Lead Poisoning Prevention Program
Phone: (410) 543-694
Fax: (410) 543-6964
- Lead Poisoning - 5 Things you can do to help lower your child's lead level - Infographic
- Blood Lead Levels in Children - Fact Sheet
- Preventing Childhood Lead Poisoning - Infographic
What's New in Lead Poisoning Prevention:
- New regulations on lead testing
- New lead testing plan for children
- Maryland Department of Environmental Website
- Contractors and Inspectors: accreditation process
- Rental Property: register your property and RESPONSIBILITIES
- Home Owners: how to identify lead paint hazards
- Rental tenants: tenants rights and IS YOUR RENTAL REGISTERED (units built before 1978)
- Parents and Health providers: guidance for case management
- Reports and Education: frequently asked questions
- Department of Housing and Community Development Website
- Lead Hazard reduction Grant information and application
Lead Prevention Program
The purpose is to identify children with elevated Blood Lead Levels (BLL) and provide intervention to improve their health status.
A new Lead Testing Targeting Plan for childhood lead prevention, calls for all Maryland children to be tested at ages 1 and 2, no matter where they live. Previously, only children living in so-called “at risk” ZIP codes or who were enrolled in Medicaid had to be tested.
What is Lead?
Lead is a metal that can be found in sources such as paint used in older homes built before 1978. It can also be found in soil, water, old painted furniture and toys imported from other countries.
The problem is only confined to poor families or caused mainly by children eating paint chips.
Approximately 38 million homes in the United States still contain lead-based paints. Lead poisoning is usually the result of swallowing or inhaling lead dust created by chipping, peeling or flaking paint in older homes and rental units built before 1978.
Families of children who are tested positive with elevated lead blood levels are referred to the program to receive assistance from a lead coordinator for education and/or case management.
Blood lead level results of 5 to 9 will receive education on prevention.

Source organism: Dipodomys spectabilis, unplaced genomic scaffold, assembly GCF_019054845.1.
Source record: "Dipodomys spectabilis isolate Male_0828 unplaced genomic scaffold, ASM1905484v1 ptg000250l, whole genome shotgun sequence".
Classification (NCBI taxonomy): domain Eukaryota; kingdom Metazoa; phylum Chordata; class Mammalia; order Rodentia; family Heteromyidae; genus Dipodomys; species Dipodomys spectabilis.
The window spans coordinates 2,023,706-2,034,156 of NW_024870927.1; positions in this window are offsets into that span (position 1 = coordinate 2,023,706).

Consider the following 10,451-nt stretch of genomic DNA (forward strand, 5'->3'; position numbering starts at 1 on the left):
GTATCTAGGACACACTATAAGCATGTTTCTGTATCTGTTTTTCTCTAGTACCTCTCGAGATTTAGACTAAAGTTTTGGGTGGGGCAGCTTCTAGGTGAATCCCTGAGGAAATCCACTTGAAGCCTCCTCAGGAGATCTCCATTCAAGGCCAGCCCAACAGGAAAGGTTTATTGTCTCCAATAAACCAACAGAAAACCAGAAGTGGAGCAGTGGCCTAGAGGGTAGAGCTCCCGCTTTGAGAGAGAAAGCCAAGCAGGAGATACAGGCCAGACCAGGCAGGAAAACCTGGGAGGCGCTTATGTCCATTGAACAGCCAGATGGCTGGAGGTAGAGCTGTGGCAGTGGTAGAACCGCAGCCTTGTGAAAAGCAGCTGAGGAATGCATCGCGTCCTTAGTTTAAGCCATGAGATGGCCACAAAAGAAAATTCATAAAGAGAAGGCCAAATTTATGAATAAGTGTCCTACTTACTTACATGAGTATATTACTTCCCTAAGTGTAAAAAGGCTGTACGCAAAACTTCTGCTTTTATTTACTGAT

Blood lead level results of 10 or greater will receive case management services*
*case management includes: a lead coordinator from Wicomico County Health Department in coordination with an inspector from the Maryland Department of Environment assessing your home for any possible sources of lead contamination.
*discharge from the program after 2 consecutive blood lead levels are below 5.
Why is lead so dangerous?
Lead poisoning causes irreversible physical and mental disabilities and can affect nearly every system in the body.
- Learning disabilities
- Attention Deficit Disorder (ADD)
- Aggressive and violent behavior
- Hearing loss
- Reduction of motor control/balance
- Mental retardation
Who is at risk?
- Children under the age of six are most at risk for lead poisoning. Lead disrupts proper brain development during these years.
- Pregnant women and their babies are also at risk. Increased lead levels in pregnant women can lead to an increased risk of miscarriage, stillbirth or low birth weight babies.
- Adults are also at risk of being poisoned with effects ranging from high blood pressure to a higher risk of early death.
Where is lead found most often in your home?
Lead can be found in or caused by:
- Peeling, chipping or damaged lead based paints on windows, doors, stairs, railings and other areas of the home
- Bare soil contaminated with lead ( Bare soil means soil or sand not covered by grass, sod, other live ground covers, wood chips, gravel, artificial turf, or similar covering.)
- Hobbies or jobs such as: contractors, painters, highway workers, stained glass or furniture refinishing)
- Drinking water (lead pipes, solder, brass fixtures and valves can all leach lead)
- Imported vinyl mini-blinds
- Candles with lead wicks
- Old lead-glazed bath tubs
- Imported plastic toys
- Imported crayons
- Folk remedies and/or vitamins ( examples: Greta, Azarcon, Pay-loo-ah, Kohl, Kandu)
- Car batteries and paints
What are the symptoms of lead poison?
Symptoms are difficult to detect until a child is seriously poisoned. Children should be tested at 1 and 2 years of age. Consult your Doctor if your child is already 2 years of age or older.
How can you protect your children?
- Wash your hands before preparing food
- Make sure your child’s hands, pacifier, bottles and toys are washed often.
- Do not dry scrape old paint. Only wet scrape and wet clean immediately after.
- Do not dry sweep, use a wet or damp cleaning method for floors and surfaces. Always clean sponges and mop heads after use.
- Use only cold water from the tap for drinking, cooking and making baby formula. Hot water from older pipes are more likely to contain higher levels of lead.
- Avoid materials with lead when doing hobbies or crafts.
- Use a vacuum with HEPA filters.
- Don’t let children play in bare soil. ( Bare soil means soil or sand not covered by grass, sod, other live ground covers, wood chips, gravel, artificial turf, or similar covering.)
- If you rent, notify your landlord of any chipping, peeling or flaking paint.